At an event on Wednesday, Facebook unveiled Places, their new location element that allows users to check-in to venues. Obviously, this mimics the core feature of smaller startups like Foursquare, Gowalla, Loopt, and dozens of others. The move of the big boys into this space was inevitable, but it is somewhat surprising that it has taken this long. The next question may be: will Twitter follow suit?
It was almost exactly one year ago to the day that Twitter first announced their intentions to enter the location space. At the time, this simply meant that the API would start supporting longitude and latitude coordinates attached to tweets which third-party developers could expose if they chose to. Now, obviously, twitter.com has this element baked in, as does Twitter for iPhone (the app which Twitter purchased that has long had the geotagging feature). But this is still just a layer of meta data, there is no explicit way to “check-in” as it were.
Of course, you could argue that Twitter doesn’t need any kind of check-in functionality because geotagged tweets are essentially that. The problem right now is that on the mobile app side of things, Twitter isn’t doing a good enough job to tie tweets to specific venues rather than just coordinates. They’re working on this — thanks to a deal with Localeze (which Facebook is also using), Twitter has a pretty robust places database that you can see on both twitter.com and mobile.twitter.com. But it’s not where it needs to be yet.
And so many people who are using geolocation on Twitter are stuck simply tagging (or “checking-in to”) a set of coordinates. (Even Buzz gets this right.)
It’s the tie-in with actual places that right now appears to be the real future of monetizing geotagging actions in this space. Foursquare obviously knows that, and you have the presume Facebook does too. Even more so than location-based coupons, customer loyalty programs make a lot of sense for businesses and the place-based check-in is the way (at least for now) to make that happen.
Given the check-in hype, it shouldn’t be surprising that people are working on building check-in layers on top of Twitter. Thanks to their nice geolocation API, Twitter can take in check-in data from services like Foursquare and Gowalla and tie it in. As Facebook ramps up, Twitter is the service that’s the go-to location platform aggregating these check-ins. But again, what about a more direct way to check-in on top of Twitter?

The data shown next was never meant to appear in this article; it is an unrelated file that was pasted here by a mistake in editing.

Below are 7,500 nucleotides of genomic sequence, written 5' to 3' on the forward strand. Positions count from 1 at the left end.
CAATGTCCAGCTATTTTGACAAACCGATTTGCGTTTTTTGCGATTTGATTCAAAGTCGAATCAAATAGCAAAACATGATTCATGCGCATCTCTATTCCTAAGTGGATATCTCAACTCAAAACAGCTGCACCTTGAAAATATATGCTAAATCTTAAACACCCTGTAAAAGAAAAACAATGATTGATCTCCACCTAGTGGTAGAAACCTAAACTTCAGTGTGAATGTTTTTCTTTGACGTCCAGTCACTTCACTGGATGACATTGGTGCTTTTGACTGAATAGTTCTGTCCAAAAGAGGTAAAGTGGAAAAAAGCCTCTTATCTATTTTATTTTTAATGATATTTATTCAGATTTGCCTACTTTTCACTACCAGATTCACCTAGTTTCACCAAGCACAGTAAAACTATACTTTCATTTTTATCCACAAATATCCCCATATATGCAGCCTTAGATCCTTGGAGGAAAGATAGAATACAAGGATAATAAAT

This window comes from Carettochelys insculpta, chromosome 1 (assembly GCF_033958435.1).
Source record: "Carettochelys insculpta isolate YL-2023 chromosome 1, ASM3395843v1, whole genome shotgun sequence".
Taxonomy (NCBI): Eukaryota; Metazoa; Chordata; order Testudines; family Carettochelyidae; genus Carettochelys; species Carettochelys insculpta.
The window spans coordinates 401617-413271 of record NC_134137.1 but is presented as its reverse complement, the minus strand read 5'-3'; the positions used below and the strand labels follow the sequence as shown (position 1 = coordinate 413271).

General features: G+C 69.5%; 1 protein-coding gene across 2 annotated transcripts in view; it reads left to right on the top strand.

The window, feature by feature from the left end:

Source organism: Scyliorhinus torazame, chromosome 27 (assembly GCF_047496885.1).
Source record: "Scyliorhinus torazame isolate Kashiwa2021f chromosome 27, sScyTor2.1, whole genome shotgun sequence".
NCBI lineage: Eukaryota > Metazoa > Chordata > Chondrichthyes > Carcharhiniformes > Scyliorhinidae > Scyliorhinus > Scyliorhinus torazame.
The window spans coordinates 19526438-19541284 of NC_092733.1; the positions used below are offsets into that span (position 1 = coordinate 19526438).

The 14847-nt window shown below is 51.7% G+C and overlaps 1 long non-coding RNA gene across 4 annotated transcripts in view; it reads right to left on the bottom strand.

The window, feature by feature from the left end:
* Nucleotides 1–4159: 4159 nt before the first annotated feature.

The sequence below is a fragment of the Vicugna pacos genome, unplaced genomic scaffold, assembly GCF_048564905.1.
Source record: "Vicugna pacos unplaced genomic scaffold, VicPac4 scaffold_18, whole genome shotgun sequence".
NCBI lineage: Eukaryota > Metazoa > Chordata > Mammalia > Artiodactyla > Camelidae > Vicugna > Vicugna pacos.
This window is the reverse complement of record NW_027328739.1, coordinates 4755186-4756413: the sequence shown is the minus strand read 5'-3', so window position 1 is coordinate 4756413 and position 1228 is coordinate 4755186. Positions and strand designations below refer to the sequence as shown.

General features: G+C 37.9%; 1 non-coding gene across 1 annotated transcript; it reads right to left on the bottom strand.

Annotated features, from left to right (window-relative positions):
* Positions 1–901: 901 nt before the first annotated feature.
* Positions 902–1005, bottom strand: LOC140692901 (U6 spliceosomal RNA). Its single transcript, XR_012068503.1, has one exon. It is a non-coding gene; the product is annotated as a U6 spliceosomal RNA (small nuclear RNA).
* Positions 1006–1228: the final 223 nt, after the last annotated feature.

That’s what Firefly is all about. Their tagline says it all: The Twitter Check-in Service. While it soft-launched at our TechCrunch Disrupt event in May, they finally have their iPhone app ready to go and up to speed. With it, you simply sign in with your Twitter account and you can start checking-in to nearby venues.
You can also see where your Twitter friends are based on their Firefly check-ins or based on their latest geotagged tweets. That’s a nice touch. And you can filter location to the city, neighborhood, or “nearest” level.
Obviously, when you check-in through Firefly, the check-in is tweeted out — again, that’s the point of the service: a check-in service on top of Twitter. But what’s nice is that they’ve added a layer to make it more than just about checking-in — it’s also about pictures.
Before you check-in anywhere, Firefly asks if you’d like to attach a picture to the check-in. It seems that the service is well aware that plenty of Twitter users get annoyed when people push their check-ins to Twitter from other services. And since that’s all Firefly was supposed to be, they added this picture element to give users something more interesting. (Though you can still check-in without attaching a picture.)
Overall, it’s a very nice execution of check-ins on top of Twitter. But as I stated above, the big question is: will Twitter get into this game themselves? While up until now they’ve said they don’t intend to, you shouldn’t put it past them — especially given Facebook’s recent moves. But I suspect for now that they’ll keep doing what they’re currently doing while at the same time expanding the functionality of geotagging tweets. For example, I’m sure actual places are going to play a more key role in tweets in the future.
You can check out Firefly here in the App Store. It’s a free download.